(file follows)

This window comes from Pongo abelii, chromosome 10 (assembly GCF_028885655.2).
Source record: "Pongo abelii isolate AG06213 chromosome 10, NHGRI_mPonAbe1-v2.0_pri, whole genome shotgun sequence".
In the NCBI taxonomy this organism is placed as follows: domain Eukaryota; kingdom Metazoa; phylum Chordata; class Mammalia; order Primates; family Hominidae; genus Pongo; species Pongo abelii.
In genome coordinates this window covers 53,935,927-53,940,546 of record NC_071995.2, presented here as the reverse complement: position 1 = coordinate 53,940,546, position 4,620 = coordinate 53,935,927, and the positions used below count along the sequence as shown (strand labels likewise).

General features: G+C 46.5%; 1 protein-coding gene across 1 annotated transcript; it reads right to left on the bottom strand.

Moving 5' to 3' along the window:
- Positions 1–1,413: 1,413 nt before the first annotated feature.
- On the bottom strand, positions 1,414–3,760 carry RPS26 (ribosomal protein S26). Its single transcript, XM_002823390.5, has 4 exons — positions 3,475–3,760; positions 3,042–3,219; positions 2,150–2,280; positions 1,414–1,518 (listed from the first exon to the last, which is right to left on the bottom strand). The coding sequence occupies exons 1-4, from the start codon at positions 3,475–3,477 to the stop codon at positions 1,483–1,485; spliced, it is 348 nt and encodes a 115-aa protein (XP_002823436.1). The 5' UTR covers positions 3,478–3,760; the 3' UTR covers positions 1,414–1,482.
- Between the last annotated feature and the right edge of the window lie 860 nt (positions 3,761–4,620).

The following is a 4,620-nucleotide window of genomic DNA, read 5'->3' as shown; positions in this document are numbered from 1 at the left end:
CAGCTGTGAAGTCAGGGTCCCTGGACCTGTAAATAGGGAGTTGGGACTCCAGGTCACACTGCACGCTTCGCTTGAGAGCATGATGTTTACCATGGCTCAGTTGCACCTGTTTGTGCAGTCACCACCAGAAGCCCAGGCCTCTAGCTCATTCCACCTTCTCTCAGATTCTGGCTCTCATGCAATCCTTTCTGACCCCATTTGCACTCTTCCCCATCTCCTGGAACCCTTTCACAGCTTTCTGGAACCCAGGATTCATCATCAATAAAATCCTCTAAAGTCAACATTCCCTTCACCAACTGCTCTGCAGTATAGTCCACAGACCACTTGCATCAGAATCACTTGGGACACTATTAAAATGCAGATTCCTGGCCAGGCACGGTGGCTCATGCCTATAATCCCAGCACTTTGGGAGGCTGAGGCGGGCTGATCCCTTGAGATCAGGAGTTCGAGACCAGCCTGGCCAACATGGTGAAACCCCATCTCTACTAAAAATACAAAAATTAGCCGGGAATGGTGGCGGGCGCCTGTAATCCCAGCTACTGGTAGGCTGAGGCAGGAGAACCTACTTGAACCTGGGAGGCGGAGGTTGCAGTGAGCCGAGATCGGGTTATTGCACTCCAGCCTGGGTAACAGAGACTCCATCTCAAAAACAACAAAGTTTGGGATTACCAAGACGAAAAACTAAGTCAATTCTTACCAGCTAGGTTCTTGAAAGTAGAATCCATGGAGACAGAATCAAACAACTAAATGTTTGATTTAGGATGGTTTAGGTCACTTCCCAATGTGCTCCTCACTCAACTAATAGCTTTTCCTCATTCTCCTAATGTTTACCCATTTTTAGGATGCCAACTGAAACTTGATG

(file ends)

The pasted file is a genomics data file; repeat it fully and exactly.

This window comes from Pongo abelii, chromosome 10 (assembly GCF_028885655.2).
Source record: "Pongo abelii isolate AG06213 chromosome 10, NHGRI_mPonAbe1-v2.0_pri, whole genome shotgun sequence".
In the NCBI taxonomy this organism is placed as follows: domain Eukaryota; kingdom Metazoa; phylum Chordata; class Mammalia; order Primates; family Hominidae; genus Pongo; species Pongo abelii.
In genome coordinates this window covers 53,935,927-53,940,546 of record NC_071995.2, presented here as the reverse complement: position 1 = coordinate 53,940,546, position 4,620 = coordinate 53,935,927, and the positions used below count along the sequence as shown (strand labels likewise).

General features: G+C 46.5%; 1 protein-coding gene across 1 annotated transcript; it reads right to left on the bottom strand.

Moving 5' to 3' along the window:
- Positions 1–1,413: 1,413 nt before the first annotated feature.
- On the bottom strand, positions 1,414–3,760 carry RPS26 (ribosomal protein S26). Its single transcript, XM_002823390.5, has 4 exons — positions 3,475–3,760; positions 3,042–3,219; positions 2,150–2,280; positions 1,414–1,518 (listed from the first exon to the last, which is right to left on the bottom strand). The coding sequence occupies exons 1-4, from the start codon at positions 3,475–3,477 to the stop codon at positions 1,483–1,485; spliced, it is 348 nt and encodes a 115-aa protein (XP_002823436.1). The 5' UTR covers positions 3,478–3,760; the 3' UTR covers positions 1,414–1,482.
- Between the last annotated feature and the right edge of the window lie 860 nt (positions 3,761–4,620).

The following is a 4,620-nucleotide window of genomic DNA, read 5'->3' as shown; positions in this document are numbered from 1 at the left end:
CAGCTGTGAAGTCAGGGTCCCTGGACCTGTAAATAGGGAGTTGGGACTCCAGGTCACACTGCACGCTTCGCTTGAGAGCATGATGTTTACCATGGCTCAGTTGCACCTGTTTGTGCAGTCACCACCAGAAGCCCAGGCCTCTAGCTCATTCCACCTTCTCTCAGATTCTGGCTCTCATGCAATCCTTTCTGACCCCATTTGCACTCTTCCCCATCTCCTGGAACCCTTTCACAGCTTTCTGGAACCCAGGATTCATCATCAATAAAATCCTCTAAAGTCAACATTCCCTTCACCAACTGCTCTGCAGTATAGTCCACAGACCACTTGCATCAGAATCACTTGGGACACTATTAAAATGCAGATTCCTGGCCAGGCACGGTGGCTCATGCCTATAATCCCAGCACTTTGGGAGGCTGAGGCGGGCTGATCCCTTGAGATCAGGAGTTCGAGACCAGCCTGGCCAACATGGTGAAACCCCATCTCTACTAAAAATACAAAAATTAGCCGGGAATGGTGGCGGGCGCCTGTAATCCCAGCTACTGGTAGGCTGAGGCAGGAGAACCTACTTGAACCTGGGAGGCGGAGGTTGCAGTGAGCCGAGATCGGGTTATTGCACTCCAGCCTGGGTAACAGAGACTCCATCTCAAAAACAACAAAGTTTGGGATTACCAAGACGAAAAACTAAGTCAATTCTTACCAGCTAGGTTCTTGAAAGTAGAATCCATGGAGACAGAATCAAACAACTAAATGTTTGATTTAGGATGGTTTAGGTCACTTCCCAATGTGCTCCTCACTCAACTAATAGCTTTTCCTCATTCTCCTAATGTTTACCCATTTTTAGGATGCCAACTGAAACTTGATG